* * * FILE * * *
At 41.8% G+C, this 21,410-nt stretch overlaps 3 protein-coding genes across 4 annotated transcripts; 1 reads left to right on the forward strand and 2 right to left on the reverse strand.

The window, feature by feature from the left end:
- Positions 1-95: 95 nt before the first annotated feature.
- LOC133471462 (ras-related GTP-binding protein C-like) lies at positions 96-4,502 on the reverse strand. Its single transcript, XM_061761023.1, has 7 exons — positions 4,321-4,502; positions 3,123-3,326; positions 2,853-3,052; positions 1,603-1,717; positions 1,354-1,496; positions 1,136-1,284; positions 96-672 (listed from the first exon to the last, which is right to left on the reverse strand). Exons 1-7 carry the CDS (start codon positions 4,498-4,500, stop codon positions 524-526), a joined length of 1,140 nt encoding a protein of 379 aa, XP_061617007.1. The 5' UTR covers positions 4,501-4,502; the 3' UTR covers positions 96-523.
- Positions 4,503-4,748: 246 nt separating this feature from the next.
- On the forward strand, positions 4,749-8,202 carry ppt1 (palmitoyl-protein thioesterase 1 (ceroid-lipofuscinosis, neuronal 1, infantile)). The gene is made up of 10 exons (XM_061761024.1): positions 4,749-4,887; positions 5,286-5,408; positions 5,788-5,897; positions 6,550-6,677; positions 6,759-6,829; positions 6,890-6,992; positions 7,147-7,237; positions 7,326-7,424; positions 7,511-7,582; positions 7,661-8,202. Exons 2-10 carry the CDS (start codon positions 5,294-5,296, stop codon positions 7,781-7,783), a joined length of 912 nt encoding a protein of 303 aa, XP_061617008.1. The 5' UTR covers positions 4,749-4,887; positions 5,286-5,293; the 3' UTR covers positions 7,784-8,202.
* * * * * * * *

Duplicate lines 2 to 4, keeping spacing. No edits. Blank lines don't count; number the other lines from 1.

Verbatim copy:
The window, feature by feature from the left end:
- Positions 1-95: 95 nt before the first annotated feature.
- LOC133471462 (ras-related GTP-binding protein C-like) lies at positions 96-4,502 on the reverse strand. Its single transcript, XM_061761023.1, has 7 exons — positions 4,321-4,502; positions 3,123-3,326; positions 2,853-3,052; positions 1,603-1,717; positions 1,354-1,496; positions 1,136-1,284; positions 96-672 (listed from the first exon to the last, which is right to left on the reverse strand). Exons 1-7 carry the CDS (start codon positions 4,498-4,500, stop codon positions 524-526), a joined length of 1,140 nt encoding a protein of 379 aa, XP_061617007.1. The 5' UTR covers positions 4,501-4,502; the 3' UTR covers positions 96-523.